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Thread: IPW2200 and Aircrack

  1. #1
    Just burned his ISO
    Join Date
    Sep 2008

    Default IPW2200 and Aircrack

    Here's my info:
    IPW 2200
    Dell Inspiron 6000
    BT3 final live cd version

    Here's my problem.

    I run aireplay:

    aireplay-ng -0 10 -a 001CDF402A01 (BSSID of target) -c 000102030405 (fake mac) eth1

    Before I run it though I open a new shell and:
    aireplay-ng -3 -b 001CDF402A01 (BSSID of target) -h 000102030405 eth1

    I start this 2nd shell and then the 1st.

    The 1st shell says sending 64 directed deauth. stmac: [00:01:02:03:04:05] [0] 0 ACKS]

    The 2nd shell says: read 123456 packets (number increasing) (got 0 arp requests and 0 ACKs), sent 0 packets...(0 pps)

    Before all of this I am also running airodump to capture the packets.

    By the looks of it I'm not injecting any packets....I think....can someone please help?? Or at least point me in the right direction.. I had this same problem using Xubuntu. Under that distro I downloaded and installed the patched ipw2200 drivers and had this same problem. That is why I got BT3....I thought the IPW drivers were ready to inject.....are they?? Or am I doing something else wrong.

    Thanks for any help you can give to this noob.

  2. #2
    Just burned his ISO
    Join Date
    Oct 2008


    I know this post is now a month old so the OP may have found the answers elsewhere, but I figured I would reply with some help anyway. Also note that while I am not completely new to Backtrack, Linux, and security, I'm still learning.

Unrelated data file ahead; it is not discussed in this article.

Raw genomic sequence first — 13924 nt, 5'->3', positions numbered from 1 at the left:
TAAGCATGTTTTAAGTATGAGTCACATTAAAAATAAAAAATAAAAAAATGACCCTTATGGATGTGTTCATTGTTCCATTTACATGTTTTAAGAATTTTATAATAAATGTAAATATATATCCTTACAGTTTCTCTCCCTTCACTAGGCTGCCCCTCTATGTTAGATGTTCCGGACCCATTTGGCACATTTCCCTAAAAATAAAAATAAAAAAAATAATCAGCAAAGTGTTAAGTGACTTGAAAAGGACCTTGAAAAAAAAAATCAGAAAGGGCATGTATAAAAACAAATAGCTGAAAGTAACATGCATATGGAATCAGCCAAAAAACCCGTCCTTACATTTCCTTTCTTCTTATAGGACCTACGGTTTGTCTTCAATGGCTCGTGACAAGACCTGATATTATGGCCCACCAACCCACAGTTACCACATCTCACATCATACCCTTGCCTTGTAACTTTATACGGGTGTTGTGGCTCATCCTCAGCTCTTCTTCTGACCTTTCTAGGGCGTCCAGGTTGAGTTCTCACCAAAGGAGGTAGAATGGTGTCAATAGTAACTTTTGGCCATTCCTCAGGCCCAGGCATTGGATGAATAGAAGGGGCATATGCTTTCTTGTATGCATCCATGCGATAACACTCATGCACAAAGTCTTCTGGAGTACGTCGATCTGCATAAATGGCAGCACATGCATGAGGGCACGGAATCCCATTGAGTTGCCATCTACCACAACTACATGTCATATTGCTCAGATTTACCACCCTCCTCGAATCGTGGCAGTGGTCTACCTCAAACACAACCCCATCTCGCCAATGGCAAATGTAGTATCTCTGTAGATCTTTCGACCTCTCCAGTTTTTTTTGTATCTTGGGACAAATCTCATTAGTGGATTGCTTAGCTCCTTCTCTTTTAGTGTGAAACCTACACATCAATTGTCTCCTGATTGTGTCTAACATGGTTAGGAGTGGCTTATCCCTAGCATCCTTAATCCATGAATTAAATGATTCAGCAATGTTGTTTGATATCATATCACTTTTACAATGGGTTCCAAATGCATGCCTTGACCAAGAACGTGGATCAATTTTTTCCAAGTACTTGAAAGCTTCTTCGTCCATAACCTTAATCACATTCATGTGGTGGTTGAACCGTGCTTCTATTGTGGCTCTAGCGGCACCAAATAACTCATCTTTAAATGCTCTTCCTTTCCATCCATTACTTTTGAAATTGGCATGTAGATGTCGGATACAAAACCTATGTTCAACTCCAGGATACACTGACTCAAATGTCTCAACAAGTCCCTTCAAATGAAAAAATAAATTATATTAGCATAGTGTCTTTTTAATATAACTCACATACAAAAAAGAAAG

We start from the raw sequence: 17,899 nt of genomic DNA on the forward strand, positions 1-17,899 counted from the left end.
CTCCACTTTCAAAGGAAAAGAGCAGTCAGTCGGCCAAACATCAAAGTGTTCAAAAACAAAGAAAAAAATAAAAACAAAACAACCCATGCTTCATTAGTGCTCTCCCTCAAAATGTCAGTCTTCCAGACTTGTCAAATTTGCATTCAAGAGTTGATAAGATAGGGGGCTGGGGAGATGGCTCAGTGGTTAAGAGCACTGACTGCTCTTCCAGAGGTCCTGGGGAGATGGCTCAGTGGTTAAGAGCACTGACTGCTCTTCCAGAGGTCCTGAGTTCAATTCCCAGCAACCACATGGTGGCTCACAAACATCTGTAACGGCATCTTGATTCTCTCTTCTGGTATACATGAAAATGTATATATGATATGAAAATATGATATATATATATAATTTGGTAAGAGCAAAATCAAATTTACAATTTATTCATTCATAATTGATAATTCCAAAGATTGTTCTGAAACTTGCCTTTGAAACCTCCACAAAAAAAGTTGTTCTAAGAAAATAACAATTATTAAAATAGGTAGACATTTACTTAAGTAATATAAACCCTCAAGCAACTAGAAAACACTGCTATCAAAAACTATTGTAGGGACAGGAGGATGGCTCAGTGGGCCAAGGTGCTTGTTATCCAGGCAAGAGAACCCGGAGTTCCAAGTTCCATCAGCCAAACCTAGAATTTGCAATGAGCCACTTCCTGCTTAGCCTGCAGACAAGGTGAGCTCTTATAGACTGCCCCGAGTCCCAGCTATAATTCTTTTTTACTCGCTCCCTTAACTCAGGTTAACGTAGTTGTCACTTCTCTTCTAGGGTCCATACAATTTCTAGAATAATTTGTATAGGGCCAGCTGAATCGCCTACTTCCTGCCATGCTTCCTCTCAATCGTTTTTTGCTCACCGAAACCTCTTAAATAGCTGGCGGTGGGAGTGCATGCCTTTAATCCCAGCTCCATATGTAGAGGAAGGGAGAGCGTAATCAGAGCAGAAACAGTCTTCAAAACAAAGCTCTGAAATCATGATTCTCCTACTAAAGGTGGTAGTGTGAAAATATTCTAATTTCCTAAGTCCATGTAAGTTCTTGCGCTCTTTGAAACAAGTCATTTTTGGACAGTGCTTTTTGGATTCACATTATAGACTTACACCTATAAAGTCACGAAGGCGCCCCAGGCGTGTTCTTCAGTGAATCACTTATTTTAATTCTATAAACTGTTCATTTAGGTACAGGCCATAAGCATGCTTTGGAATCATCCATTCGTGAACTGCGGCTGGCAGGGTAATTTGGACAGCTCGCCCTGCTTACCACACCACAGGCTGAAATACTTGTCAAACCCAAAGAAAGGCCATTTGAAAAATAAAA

One big thing I want to bring up before I start is that there is a ton of information on using ipw2200 cards with the aircrack suite, so if you haven't already done so, try Google.

    Some Help:

    1. When you post, try to clarify things as much as possible. For instance, when you say:

    aireplay-ng -0 10 -a 001CDF402A01 (BSSID of target) -c 000102030405 (fake mac) eth1
    I'm not sure if "fake mac" means your own spoofed MAC address, or the MAC address of an authed client on your network/network you have permission to audit. If "fake mac" refers to your own MAC address, then you are running the deauth against yourself.

    2. Check the command for your ARP replay attack. Normally this would be alright, but since you're using the ipw2200 you'll need to go about it differently:

    aireplay-ng -3 -b <TARGET_AP> -h <ASSOCIATED_MAC> -i rtap0 eth1
    The -b switch right, but you want to make sure the MAC address specified in -h is that of a client that is already associated with the targeted access point. Since you've got an ipw2200 card you cannot actively monitor and inject at the same time, so we use the -i switch to monitor on the rtap0 interface. I noticed you haven't mentioned rtap0 at all yet, and this is essential to speedy WEP cracking using an ipw2200, so if you don't know about it, find out what it is, what it does, and how to use it to make your life easier.

    3. When you're running airodump-ng you have to tailor your syntax to the ipw2200 workarounds. Again, research the rtap0 interface.

    Additional Stuff

    It would be best to do some research on the ipw2200 because there are a lot of limitations to it. That's not to say it's useless hardware, but the more you know, the less trouble you'll have solving these problems.

    • I didn't mention it above, but ipw2200 doesn't allow for injection of management frames, so the deauth attack will not work.
    • Check aircrack-ng's site for documentation on the techniques that are used, as well as for ipw2200 specific information.
    • Remember that Google is your best friend.

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